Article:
Queer Victorian horror. Three words and you instantly have my attention. Furthermore, the graphic novel format is a perfect structure for “monster of the week” style storytelling, which is more or less what we have with “Some Strange Disturbances.” In volume one, “The Rat King of Bedlam” they battle a rat king (the creature, not just a particularly regal rat) and in volume two “The Lunchroom Under the Arch” they get a two for one deal with a real horror and a faked horror.
I should back up. Let’s start with who “they” is and what they are doing. “They” is a group of three queer individuals in 1895 London. In volume one, in addition to battling a rat king, we are introduced to our protagonists and they are introduced to one another. We have Prescott Mayfair, a white gay man who in is more or less closeted and struggling with it; Delilah Quinton, a young, asexual Black woman who is in the patronage of a Lord and Lady who see themselves as white saviors; and the Comtesse, a trans woman whose father thinks she is possessed and has her institutionalized. Volume one, is just as much about them meeting as it is about the rat king, but the end of the story they have created their own found family, which even includes the guard from Bedlam who had been set to watch over the Comtesse.
I know I called this “monster of the week” style storytelling, and it is, but there is an overarching plot thread that ties each volume together too. In volume two we see the specter (not a literal specter in this case) of the Comtesse’s mother return in flashbacks and ties to a medallion that is found at the scene of the haunting in the titular lunchroom, part of which turns out to be staged. This remains something that isn’t completely resolved by the end of the story and holds the threads for what will happen in volume three and seems to centrally involve the Comtesse.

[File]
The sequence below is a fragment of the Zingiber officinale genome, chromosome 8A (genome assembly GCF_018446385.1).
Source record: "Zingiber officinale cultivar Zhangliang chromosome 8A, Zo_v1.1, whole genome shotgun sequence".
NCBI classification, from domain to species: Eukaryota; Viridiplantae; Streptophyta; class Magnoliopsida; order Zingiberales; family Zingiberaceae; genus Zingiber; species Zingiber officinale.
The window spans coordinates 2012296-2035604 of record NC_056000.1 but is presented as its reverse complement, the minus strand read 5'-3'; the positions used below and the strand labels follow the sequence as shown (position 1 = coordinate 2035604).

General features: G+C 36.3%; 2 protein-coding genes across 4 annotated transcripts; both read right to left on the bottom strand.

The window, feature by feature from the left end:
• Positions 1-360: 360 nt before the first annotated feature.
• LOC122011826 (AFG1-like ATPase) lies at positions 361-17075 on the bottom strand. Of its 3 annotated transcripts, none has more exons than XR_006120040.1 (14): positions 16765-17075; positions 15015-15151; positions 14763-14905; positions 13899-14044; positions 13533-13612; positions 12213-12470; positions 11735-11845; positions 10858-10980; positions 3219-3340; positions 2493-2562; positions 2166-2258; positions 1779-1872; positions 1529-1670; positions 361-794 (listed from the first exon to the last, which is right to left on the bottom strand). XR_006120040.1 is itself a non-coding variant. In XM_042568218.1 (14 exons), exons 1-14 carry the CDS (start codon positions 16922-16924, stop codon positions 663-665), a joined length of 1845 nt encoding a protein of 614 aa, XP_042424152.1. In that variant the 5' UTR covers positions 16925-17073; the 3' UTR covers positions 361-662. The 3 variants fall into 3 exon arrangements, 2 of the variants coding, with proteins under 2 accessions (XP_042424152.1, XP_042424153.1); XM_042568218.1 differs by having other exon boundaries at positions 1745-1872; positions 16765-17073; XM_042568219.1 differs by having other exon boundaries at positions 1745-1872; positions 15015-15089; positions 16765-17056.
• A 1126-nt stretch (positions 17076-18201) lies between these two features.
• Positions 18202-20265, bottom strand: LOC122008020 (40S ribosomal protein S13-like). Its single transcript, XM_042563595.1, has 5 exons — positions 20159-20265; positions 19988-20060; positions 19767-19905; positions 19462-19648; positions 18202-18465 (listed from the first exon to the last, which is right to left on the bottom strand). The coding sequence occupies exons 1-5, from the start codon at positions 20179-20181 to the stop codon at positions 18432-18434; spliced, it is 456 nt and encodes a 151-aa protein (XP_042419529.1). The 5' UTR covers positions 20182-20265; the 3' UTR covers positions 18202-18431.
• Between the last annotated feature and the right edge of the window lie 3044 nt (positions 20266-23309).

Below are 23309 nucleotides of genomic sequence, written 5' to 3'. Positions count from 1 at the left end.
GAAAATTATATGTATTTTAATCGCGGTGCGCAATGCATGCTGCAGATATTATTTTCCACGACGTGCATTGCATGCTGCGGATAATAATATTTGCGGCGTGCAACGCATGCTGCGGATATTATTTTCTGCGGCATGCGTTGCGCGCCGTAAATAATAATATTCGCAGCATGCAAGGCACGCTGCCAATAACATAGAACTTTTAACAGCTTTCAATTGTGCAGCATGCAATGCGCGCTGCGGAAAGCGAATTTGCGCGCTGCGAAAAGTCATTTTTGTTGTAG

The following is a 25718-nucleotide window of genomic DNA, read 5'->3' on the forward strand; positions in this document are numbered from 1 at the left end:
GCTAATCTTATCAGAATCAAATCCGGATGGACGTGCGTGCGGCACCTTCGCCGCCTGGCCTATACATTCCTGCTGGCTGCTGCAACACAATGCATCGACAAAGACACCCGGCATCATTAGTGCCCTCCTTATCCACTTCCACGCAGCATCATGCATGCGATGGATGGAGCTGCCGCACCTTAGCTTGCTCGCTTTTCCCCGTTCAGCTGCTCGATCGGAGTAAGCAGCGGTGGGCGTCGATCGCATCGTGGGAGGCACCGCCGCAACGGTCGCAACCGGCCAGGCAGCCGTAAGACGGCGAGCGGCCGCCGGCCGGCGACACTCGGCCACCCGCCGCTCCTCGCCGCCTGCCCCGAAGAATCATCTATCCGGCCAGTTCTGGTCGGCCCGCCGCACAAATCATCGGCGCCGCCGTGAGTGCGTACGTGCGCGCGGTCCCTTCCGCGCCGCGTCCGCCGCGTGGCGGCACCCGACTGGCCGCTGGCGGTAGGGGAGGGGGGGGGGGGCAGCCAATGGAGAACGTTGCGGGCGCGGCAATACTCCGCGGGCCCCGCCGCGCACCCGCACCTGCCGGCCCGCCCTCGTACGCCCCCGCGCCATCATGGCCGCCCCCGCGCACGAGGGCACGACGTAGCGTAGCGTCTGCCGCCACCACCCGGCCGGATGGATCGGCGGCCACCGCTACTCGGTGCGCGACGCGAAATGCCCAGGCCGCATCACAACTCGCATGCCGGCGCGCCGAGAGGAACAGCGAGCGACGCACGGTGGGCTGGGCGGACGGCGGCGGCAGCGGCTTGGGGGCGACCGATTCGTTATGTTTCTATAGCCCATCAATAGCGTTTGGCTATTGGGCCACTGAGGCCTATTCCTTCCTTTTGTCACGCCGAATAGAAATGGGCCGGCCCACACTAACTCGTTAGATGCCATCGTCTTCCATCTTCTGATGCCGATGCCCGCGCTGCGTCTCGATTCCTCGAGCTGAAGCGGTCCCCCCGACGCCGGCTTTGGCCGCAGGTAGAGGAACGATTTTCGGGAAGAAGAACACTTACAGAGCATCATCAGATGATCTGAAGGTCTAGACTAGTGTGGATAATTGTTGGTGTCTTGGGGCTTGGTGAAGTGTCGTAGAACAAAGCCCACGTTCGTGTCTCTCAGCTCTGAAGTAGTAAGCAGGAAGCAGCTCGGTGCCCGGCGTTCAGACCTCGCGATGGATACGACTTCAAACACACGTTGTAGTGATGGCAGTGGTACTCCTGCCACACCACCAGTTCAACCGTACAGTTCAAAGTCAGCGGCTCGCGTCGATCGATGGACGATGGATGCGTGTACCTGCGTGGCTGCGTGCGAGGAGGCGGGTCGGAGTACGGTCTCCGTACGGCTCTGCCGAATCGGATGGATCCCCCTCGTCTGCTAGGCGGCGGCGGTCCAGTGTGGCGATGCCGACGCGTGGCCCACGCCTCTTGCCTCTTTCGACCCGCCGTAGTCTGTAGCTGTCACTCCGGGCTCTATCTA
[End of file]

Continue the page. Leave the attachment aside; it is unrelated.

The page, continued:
Volume two also introduces us to new characters, some that will stay and some that don’t. Most notable of these is Nobuyoshi Yamamoto, or Nob, a Japanese man and sumo wrestler who is Prescott’s love interest. It is only through Nob’s actions that they win the day in volume two.
Something I really appreciated as someone invested in queer history, is the detail that went into portraying everything. We have afterwards in both volumes that discuss and give insight into the culture of the day. Volume one has sections on Fannie and Stella, two trans individuals; race and the practice of human zoos; and the trials of Oscar Wilde; and volume two discusses how the character of Nob came to be along with the cultural context of Japanese people in London during the period.
All in all, this is a thoroughly researched and beautifully written (and illustrated) series that I would highly recommend to anyone with an interest in Victorian era history, horror, queer comics or any combination of the three.
The first two volumes are for sale here, and, in exciting news, the Kickstarter for Headless Shakespeare Press’ 2022 publishing catalogue, which includes “Some Strange Disturbances: Nob’s Tale” and “Some Strange Disturbances: The Demon Bride,” went live on October 4th! Now could not be a better time to get into this series.
Coming later in the month from me will be a mini review of “Some Strange Disturbances: A Cold Winter’s Eve,” a SSD side story and short comic anthology.